Wattpad, the online writing and reading community and entertainment platform, is partnering with the Hachette Book Group to launch Hachette Audiobooks: Powered by Wattpad, a joint venture that will produce 50 audiobooks based on Wattpad stories.
The 50 initial Wattpad audiobook titles will be available beginning in the Summer 2017. Authors and titles will be named at a later date. The partnership will focus on popular Wattpad writers, using actors to adapt their stories into audiobooks for distribution beyond the Wattpad platform.
Ashleigh Gardner, Wattpad’s head of partnerships, said Hachette Audiobooks: Powered by Wattpad is the latest effort by the online community to bring the works of its writers to a broad audience. Wattpad writers continue to sign book deals with conventional book publishers, but Wattpad has also added content deals with film and TV companies such as Turner Broadcasting and Universal Cable Productions to expand the reach of its content.
Gardner said the Hachette partnership will experiment with audio formats other than the standard audiobook format. Hachette also plans to produce Wattpad audiobooks in the physical CD format for libraries and on demand for other interested parties.
The initial release of Wattpad audiobooks will include a wide variety of genres. The titles will be sold digitally and will be available via major online retailers, among them iTunes, Barnes & Noble, Audible.com, Audiobooks.com, Bandcamp, and eStories.
Anthony Goff, senior v-p content development and audio publisher at Hachette Book Group, said “content development is an important initiative for Hachette. We are excited to be working with Wattpad to amplify the audience and broaden the channels of discovery for their unique brand of storytelling.”
Social publishing platform Wattpad is making its biggest move into Hollywood yet thanks to a new deal with Universal Cable Productions.
UCP is a TV production company owned by NBCUniversal — it’s produced shows including USA’s Mr. Robot, SyFy’s The Magicians and Bravo’s Girlfriends’ Guide to Divorce. As a result of the deal, the company plans to develop new shows based on stories published on Wattpad — stories it says it will identify, in part, by getting access to custom Wattpad data.
“Wattpad data will help spot compelling stories with massive built-in audiences, and fans will influence the development process,” said Wattpad Studios head Aron Levitz in the partnership release. “There’s no place for hunches and guesses when it comes to content development these days. Data- and community-driven entertainment is the future, and Wattpad Studios is leading the way.”
UCP isn’t announcing any specific shows yet. A Wattpad spokesperson told me the company is looking to develop around five projects a year — but of course there’s no guarantee that any of those projects will make it onto TV.
Wattpad says it reaches 45 million people each month, while its community members have published more than 300 million stories. This isn’t actually the company’s first foray into TV. For one thing, the TV5 network in the Philippines already adapted stories for its show Wattpad Presents.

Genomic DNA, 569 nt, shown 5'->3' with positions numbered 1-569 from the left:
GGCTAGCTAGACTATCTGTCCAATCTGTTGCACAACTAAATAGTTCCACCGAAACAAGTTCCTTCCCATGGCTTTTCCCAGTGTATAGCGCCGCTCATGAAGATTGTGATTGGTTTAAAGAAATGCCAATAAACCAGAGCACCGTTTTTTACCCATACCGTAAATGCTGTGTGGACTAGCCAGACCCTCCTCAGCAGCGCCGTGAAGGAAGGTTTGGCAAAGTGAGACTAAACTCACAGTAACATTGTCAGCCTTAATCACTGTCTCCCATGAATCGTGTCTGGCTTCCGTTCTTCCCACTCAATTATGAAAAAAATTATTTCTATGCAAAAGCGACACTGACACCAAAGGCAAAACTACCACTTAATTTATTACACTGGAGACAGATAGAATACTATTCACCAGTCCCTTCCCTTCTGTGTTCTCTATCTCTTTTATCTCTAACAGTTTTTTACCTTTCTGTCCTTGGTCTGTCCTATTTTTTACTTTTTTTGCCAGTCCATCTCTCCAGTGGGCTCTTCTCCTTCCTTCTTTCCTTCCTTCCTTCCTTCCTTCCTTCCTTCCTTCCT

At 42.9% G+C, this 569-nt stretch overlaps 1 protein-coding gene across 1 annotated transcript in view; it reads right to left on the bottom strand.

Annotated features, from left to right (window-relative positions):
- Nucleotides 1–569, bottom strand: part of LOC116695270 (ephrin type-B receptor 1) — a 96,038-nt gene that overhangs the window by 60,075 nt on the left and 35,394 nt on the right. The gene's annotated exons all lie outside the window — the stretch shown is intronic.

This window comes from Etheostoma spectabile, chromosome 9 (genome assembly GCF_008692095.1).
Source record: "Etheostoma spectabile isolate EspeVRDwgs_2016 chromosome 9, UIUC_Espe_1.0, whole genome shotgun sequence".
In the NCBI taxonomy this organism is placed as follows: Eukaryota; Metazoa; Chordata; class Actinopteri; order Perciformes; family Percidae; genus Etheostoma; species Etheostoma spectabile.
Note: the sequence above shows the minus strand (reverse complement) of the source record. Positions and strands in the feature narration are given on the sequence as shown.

More broadly, Wattpad has signaled an ambition to bring its stories to other media thanks to a partnership with Hollywood agency UTAand the launch of its Wattpad Studios division earlier this year.
A new mobile app called Tap, launching today, introduces a different way to read stories on your phone: as text message-like chats. The app is the latest from Wattpad, a social publishing platform for authors whose community now includes over 45 million readers worldwide, who visit its site or its flagship mobile app to read its nearly 250 million stories.
With Tap, Wattpad is stepping away from the traditional storytelling format to experiment with a unique style of entertainment
The app lets users discover “chat-style” stories – that is, those that unfold as you tap to reveal the next part. The stories are designed to feel like you’re reading someone else’s chat conversations, the company explains, and they are even visually presented in a text messaging-style format.
At launch, there are hundreds of stories available across categories like horror, romances, drama and more.
Tap will also allow Wattpad users to write stories of their own, though this is initially available only to a subset of writers on the platform. The company says that the writing and publishing functionality will roll out more broadly in the weeks ahead.
In addition to reading the chat-style stories, users can also share the stories to social networks.
The launch represents another means for Wattpad to generate revenue for its social storytelling platform, as Tap is a freemium service. While the app itself is free, as are a select number of stories, it also includes the option to upgrade to a premium service. Here, users will gain access to an unlimited number of stories, including exclusive ones available only to subscribers. The service costs $2.99 per week, $7.99 per month, or $39.99 per year.
In more recent months, Wattpad has been expanding its relationship with Hollywood and the entertainment industry, thanks to deal with Universal, Turner, comics publishers and more. But Tap’s subscription service could infuse the company with another more straightforward and immediate revenue stream.